News / USA

Jimmy Carter Calls for Stop in Abuse Against Women

Jimmy Carter Issues 'Call to Action' to Stop Abuse Against Womeni
X
Kane Farabaugh
March 29, 2014 5:23 PM
Former U.S. President Jimmy Carter calls abuse of women the most serious human rights issue facing the world today. In an interview with VOA's Kane Farabaugh, and in his new book "A Call to Action," the former president outlines the seriousness of the abuse both globally and in the United States. Human rights organizations and activists hope his attention to the issue will give them a boost in fighting the problem.

VIDEO: Former U.S. President Jimmy Carter calls abuse of women the most serious human rights issue facing the world today.

Kane Farabaugh
The World Health Organization reports one in three women around the world will experience physical or sexual violence in their lifetime.

Former U.S. President Jimmy Carter calls abuse of women the most serious human rights issue facing the world today. In an interview with VOA, and in his new book A Call to Action, he outlines the seriousness of the abuse — both globally and in the United States. Human rights organizations and activists hope his attention to the issue will give them a boost in fighting the problem.

Former President Carter learned about these abuses through the global work of the Atlanta-based Carter Center, where abuse of women was the focus of a 2013 human rights conference.

"The most serious problem is murder of baby girls by their parents. And the abortion of the girl fetus if the parents find out she's going to be female," Carter said.

"We've been dealing with 79 different countries, and as I've been in those foreign countries, and also throughout the United States, I've seen the tangible examples of how horribly women and girls are treated, much worse than anyone knows," he added.
 
His research into the scope and seriousness of abuse against women culminated in his 28th book, A Call to Action, which explores the culture and causes of the abuse. He says the United States is not immune to the problem.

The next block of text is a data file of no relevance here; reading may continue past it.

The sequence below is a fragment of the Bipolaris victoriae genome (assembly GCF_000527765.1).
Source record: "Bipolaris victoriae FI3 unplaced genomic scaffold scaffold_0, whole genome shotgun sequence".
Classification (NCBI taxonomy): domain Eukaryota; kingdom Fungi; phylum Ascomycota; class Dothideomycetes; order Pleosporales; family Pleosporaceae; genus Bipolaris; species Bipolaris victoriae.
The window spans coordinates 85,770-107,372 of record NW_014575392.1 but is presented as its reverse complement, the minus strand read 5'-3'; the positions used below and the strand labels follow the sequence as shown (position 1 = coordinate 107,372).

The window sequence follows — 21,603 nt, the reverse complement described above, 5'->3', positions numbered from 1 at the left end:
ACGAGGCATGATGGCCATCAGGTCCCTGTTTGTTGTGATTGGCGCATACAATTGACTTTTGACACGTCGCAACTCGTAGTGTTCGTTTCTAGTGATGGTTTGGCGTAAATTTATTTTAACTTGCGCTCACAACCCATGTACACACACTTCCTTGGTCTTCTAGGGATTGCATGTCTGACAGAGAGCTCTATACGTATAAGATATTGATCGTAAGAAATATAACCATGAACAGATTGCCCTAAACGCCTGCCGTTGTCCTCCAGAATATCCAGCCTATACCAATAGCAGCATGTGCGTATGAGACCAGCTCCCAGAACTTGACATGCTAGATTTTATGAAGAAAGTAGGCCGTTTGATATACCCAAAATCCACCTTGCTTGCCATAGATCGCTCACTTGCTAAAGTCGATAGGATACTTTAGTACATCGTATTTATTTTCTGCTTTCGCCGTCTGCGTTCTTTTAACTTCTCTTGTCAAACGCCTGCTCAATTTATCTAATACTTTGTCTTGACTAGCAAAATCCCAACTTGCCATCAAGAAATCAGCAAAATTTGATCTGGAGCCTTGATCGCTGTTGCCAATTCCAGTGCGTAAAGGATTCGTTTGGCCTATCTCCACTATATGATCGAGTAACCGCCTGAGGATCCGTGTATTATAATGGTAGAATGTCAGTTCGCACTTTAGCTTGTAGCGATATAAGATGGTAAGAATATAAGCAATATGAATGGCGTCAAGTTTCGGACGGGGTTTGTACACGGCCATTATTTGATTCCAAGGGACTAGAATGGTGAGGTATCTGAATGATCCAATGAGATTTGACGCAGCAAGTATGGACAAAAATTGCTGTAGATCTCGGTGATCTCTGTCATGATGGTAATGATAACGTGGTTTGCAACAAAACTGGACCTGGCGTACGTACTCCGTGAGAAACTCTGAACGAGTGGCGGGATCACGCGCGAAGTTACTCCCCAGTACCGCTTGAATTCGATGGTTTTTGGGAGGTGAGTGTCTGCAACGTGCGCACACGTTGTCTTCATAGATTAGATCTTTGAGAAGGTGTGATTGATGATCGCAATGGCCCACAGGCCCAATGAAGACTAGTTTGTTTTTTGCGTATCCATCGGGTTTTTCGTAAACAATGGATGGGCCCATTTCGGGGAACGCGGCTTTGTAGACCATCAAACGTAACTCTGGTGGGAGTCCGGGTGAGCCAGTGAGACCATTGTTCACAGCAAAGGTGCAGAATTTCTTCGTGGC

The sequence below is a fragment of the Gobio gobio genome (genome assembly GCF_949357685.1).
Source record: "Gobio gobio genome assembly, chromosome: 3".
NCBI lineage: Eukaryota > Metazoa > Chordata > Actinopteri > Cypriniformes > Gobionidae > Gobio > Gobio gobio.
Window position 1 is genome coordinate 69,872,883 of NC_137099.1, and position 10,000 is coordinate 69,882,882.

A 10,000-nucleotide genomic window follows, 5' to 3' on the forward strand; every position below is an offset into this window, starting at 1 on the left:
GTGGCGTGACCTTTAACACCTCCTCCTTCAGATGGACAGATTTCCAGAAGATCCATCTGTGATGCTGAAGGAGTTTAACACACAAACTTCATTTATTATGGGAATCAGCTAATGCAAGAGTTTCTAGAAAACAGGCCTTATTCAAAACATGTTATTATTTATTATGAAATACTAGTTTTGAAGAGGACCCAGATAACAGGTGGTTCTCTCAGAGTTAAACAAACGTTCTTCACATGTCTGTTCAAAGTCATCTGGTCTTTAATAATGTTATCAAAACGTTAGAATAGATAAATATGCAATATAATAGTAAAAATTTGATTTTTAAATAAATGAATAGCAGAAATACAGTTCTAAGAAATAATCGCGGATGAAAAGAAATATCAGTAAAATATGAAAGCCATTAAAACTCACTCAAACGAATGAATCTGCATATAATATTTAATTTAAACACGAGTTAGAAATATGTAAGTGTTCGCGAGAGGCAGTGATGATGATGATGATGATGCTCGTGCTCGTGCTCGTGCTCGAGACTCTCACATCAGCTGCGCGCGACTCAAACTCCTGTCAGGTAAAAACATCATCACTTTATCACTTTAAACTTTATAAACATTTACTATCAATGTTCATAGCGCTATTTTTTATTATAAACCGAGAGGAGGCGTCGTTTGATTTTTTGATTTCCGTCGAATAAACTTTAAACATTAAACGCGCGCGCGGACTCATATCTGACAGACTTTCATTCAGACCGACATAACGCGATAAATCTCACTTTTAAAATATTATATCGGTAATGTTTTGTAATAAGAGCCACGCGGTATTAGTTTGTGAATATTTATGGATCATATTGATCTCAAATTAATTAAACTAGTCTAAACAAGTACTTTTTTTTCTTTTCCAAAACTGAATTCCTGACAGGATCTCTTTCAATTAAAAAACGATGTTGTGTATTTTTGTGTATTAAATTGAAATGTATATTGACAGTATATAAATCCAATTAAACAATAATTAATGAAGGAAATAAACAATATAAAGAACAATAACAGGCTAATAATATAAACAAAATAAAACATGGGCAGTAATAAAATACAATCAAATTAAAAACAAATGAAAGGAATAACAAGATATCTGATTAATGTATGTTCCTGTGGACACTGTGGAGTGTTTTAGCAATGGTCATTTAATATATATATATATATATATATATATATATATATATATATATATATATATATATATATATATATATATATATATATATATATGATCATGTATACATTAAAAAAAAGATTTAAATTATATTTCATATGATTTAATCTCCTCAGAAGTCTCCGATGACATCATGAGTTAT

"One of the worst places in America for sexual abuse or rape is on the great university campuses," he said. "On university campuses, about one out of four women are sexually assaulted while she is in college. About four percent, one in 25, ever reports a rape when it's committed."

But for Elizabeth Powley of the Chicago-based non-profit Heartland Alliance, there is no shortage of heartache and pain in the stories she hears from abroad.

"Violence against women is a transnational issue, it's not an issue just for women overseas," said Powley, who has spent time working with women in earthquake-ravaged Haiti.
 
"Simply the lack of street lighting at night [in Haiti] made it extremely dangerous for them to leave their homes, to leave their tents at night to go out in search of water or whatever it was they needed to take care of their family," she said. "And we saw incidents of rape and violence skyrocket in the immediate aftermath of the earthquake."

She views President Carter as an ally in the fight against the abuse of women, and she said his voice in the issue helps combat long held views and attitudes, particularly with men.
 
"Gender based violence won't be solved if only women want to solve it, so he brings an extremely important voice to the conversation," said Powley.
 
She said one of the best ways to curb the growing violence is by educating boys and young men to respect women, leading to better decision-making when they become adults.

You May Like

Polls Open in Scotland Independence Vote

As race to persuade undecided voters continues, 'No' voters say they believe life in Scotland will slowly improve, 'Yes' vote not worth the risk More

South Africa’s 'Open Mosque' Admits Everyone, Including Critics